Friday, September 25, 2015

Clinical Decision Support Is Becoming Increasingly Important - A Useful Update.

This appeared a little while ago:

Clinical decision support: no longer just a nice-to-have

Posted on Jul 14, 2015
By Mike Miliard, Editor
Since Hippocrates first brandished a pair of bronze forceps, care providers have aimed for quality. It's always been the goal to deliver safe and effective care to best extent possible.
But there's always room to improve. And nowadays, with the shift from volume to value finally taking hold, moving toward better clinical care is no longer optional.
This past fall, the U.S Department of Health and Human Services announced it will invest $840 million over four years to help 150,000 clinicians improve patient outcomes, reduce unneeded tests and avoiding unnecessary hospitalizations. One of the central pillars of its Transforming Clinical Practice Initiative is to help providers regularly use electronic health records to examine data on quality and efficiency.
A few months later, in January of this year, HHS upped the ante – making an 'historic' announcement of ambitious new timelines toward value-based care. Furthering its embrace of alternative reimbursement models such as accountable care organizations and bundled payments, HHS set a goal of tying 85 percent of all traditional Medicare payments to quality or value by 2016.
"We believe these goals can drive transformative change, help us manage and track progress, and create accountability for measurable improvement," said HHS Secretary Sylvia Burwell.
The clock is ticking on clinical quality improvement. If hospitals and practices want to be paid in the years to come, it's incumbent on them to show they're delivering better care.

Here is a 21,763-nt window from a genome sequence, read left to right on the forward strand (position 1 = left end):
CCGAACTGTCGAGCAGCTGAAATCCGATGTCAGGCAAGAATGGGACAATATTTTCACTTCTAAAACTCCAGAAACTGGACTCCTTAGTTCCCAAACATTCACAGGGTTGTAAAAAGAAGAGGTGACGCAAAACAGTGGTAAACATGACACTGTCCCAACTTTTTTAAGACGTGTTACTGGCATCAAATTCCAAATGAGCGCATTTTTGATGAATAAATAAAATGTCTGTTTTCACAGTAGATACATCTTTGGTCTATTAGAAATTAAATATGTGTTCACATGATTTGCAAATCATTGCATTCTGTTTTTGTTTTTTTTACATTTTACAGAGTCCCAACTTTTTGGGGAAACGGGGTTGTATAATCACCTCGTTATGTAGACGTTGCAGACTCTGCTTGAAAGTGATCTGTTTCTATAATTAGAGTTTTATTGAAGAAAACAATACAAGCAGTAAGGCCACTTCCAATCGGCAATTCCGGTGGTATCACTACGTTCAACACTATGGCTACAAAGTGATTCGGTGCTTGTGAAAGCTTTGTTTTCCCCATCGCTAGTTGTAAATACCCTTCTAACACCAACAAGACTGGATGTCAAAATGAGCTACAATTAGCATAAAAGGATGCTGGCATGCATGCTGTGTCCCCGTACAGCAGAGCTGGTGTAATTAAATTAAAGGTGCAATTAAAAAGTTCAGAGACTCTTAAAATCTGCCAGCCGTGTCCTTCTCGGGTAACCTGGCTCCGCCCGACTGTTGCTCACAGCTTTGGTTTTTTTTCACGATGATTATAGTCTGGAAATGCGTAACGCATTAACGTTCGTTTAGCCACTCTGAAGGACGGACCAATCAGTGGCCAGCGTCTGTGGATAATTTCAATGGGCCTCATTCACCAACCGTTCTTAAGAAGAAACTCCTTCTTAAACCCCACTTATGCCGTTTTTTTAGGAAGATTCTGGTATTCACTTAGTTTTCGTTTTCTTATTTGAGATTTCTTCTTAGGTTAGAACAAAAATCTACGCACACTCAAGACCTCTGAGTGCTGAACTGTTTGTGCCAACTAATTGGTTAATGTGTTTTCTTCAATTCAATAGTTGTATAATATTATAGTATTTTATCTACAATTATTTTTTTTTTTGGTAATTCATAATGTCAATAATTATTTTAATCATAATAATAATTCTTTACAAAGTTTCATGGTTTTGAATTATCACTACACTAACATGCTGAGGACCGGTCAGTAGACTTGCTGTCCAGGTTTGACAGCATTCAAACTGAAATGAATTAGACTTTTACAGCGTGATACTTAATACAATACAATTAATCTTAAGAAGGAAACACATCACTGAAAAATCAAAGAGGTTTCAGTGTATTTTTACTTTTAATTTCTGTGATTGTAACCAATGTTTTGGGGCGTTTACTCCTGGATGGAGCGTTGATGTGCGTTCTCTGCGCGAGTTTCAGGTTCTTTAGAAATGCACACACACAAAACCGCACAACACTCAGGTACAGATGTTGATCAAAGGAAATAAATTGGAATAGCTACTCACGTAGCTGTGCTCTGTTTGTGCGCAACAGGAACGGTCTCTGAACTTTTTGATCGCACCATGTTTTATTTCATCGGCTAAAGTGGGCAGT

"Provider organizations are under this increasing imperative to move the needle on high-priority targets as we shift from volume to value," says Jerry Osheroff, MD, a former chief clinical informatics officer and the founder of TMIT Consulting, which seeks to help providers, vendors and other stakeholders improve processes and outcomes.
"What does 'value' mean? It means taking care of chronic disease, taking care of acute disease, not causing unnecessary harm," he says. "There's now measures associated with all these things, and performance on those measures is driving reimbursement. Having care delivery be efficient and effective is no longer a nice-to-do, which it's been for many decades. It's now a gotta-do."
Osheroff is also editor-in-chief of HIMSS' award-winning guidebooks on clinical decision support. And CDS, he says, is a crucial component in helping providers get to where they need to go with their quality improvement projects.
But a proper understanding of what CDS is (hint: it's not about EHR alerts) and how to approach it (people come first!) is essential.
Help wanted
In his just-published HIMSS book on clinical informatics, Ken Ong, MD, chief medical informatics officer of New York Hospital Queens, illustrates just how important CDS tools and processes are to modern practice.